Computation and communication of a MAS: simulation results and comparison of different communication strategies under different structure and load situations of the reference architecture. Action of the MAS: Event-based sensor distribution. (Top) Case 1: plate, Case 2: plate with large hole, Case 3: plate with hole and an additional circular load on the top. (Middle) total computation and communication after 15,000 simulation steps (Bottom) selected time plots of communication and signals for remote tuple approach

9 Multi-domain simulation

The design and technological implementation of robotic materials is a considerable challenge. Fundamental concepts have to be proven before any real system can be developed. Due to the strong coupling of sensing, reactive control, and information processing a multi-domain and multi-scale simulation was conducted posing a tight coupling of physical and computational models.

There are different mechanical models and solvers that can be used to compute the behaviour of the physical system in response to different load and use case situations and the reaction of a computational control system:
  1. 1.

    Finite elements analysis (FEA); and

  2. 2.

    Multi-body physics (MBP, based on coupled spring-mass element networks).

The second model is closer to the proposed computational mesh-grid node network architecture and structures on macro level, while the first model is better related to materials on micro level. Based on these two mechanical models two different computational frameworks performing applying structure/material optimization are used.

FEA-NUM: finite element analysis is used to develop and evaluate optimization algorithms, performing, e.g., the minimization of a target function value numerically, e.g., reducing the total strain energy, local strain, or inner force peaks. FEA is stationary, i.e., no swinging or oscillation of the structure under test is considered, and a FEA simulation iteration ends with a stationary state of the structure. Algorithms operating on global (centralized) and local data (distributed) were originally investigated using Abaqus FEA simulation and Matlab performing the computational part of the algorithms [33].

MBP-MAS: simulation of multi body physics in combination with MAS is used to investigate and evaluate the computational and coordination model proposed in this work (details in [21]). In contrast to static FEA the MBP simulation is dynamic and provides real-time resolution behaviour of structures. The MAS interacts with non-stationary states of the structures (swinging, oscillation, ..), too, which is closer to real-world interaction. The MAS implements the algorithms investigated in prior FEA.

One major difference between the FEA-NUM and the MBP-MAS approach concerns the sensor processing. The nearly real-time resolution MBP-MAS approach performs sensor distribution by MAS communication that introduces different time delays affecting the optimization algorithms and their outcome. Additionally, the MAS operates event-based, leading to varying responses to a sensor stimulus as a result of structure dynamics.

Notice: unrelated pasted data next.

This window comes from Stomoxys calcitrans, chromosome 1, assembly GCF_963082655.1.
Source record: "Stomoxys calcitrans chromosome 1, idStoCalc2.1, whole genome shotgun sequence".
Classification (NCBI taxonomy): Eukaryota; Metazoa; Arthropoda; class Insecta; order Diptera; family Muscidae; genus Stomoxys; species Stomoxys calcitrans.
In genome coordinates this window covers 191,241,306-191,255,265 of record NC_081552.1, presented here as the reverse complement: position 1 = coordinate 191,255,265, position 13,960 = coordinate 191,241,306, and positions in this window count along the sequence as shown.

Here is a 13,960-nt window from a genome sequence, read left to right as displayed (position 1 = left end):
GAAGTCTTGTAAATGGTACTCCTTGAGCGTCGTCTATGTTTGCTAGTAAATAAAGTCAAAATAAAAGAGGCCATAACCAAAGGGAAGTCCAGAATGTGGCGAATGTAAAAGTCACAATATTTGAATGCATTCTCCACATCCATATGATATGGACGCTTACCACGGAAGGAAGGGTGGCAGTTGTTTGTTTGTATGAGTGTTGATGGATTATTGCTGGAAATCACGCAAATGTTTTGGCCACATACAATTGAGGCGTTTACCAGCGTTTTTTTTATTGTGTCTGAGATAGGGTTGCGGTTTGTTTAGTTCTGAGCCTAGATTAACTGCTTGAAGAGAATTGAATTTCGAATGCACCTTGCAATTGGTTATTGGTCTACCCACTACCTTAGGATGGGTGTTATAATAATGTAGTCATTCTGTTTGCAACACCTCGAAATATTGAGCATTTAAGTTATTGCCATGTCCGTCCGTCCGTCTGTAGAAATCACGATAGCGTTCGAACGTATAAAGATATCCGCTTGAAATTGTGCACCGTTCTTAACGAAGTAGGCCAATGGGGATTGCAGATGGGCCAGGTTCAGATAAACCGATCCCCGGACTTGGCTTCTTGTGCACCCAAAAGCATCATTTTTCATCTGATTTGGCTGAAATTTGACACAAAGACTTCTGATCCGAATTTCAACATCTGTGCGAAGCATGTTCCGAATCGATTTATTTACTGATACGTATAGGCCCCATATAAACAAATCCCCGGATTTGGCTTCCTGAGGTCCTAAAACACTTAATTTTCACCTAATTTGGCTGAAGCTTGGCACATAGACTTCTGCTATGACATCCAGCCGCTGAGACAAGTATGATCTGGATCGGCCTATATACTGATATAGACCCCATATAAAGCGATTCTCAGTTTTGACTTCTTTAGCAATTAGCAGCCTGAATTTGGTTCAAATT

Monte-Carlo methods: complex distributed and coupled systems tend to be very sensitive to small parameter changes, i.e., small input changes (actio) result in large output changes (reactio). Therefore, it is essential to repeat simulations with varying randomized disturbances, e.g., by applying small variations to an initial set-up of the spring stiffness.

Using the SEJAM simulator, the physical and computational system can be simulated simultaneously studying the coupling and response of both systems to modifications.

The entire monolithic simulation framework is shown in Fig. 8. It is entirely programmed in JavaScript and executed by the node webkit framework (nodejsJS VM for computation and IO combined with Chromium WEB browser for GUI implementation), and the simulation model consisting of the MAS program code and the physical CANNON model is specified in JavaScript and JSON, too. The computational and the physical simulation are coupled tightly, i.e., agents can access the physical model and simulation and vice versa. Agents are processed with a JAM instance. This architecture enables the integration of the simulator in real world environments (hardware-in-the-loop) deployed with JAM networks. Furthermore, the direct JAM processing provides advanced and realistic computational and communication analysis.
Fig. 8

(Bottom) The multi-domain simulation environment coupling physical and computational systems (Top, left) Computational network using JAM for computation and communication (Top, right) physical body-spring network using CANNON for solving the physical equations

10 Use-case and evaluation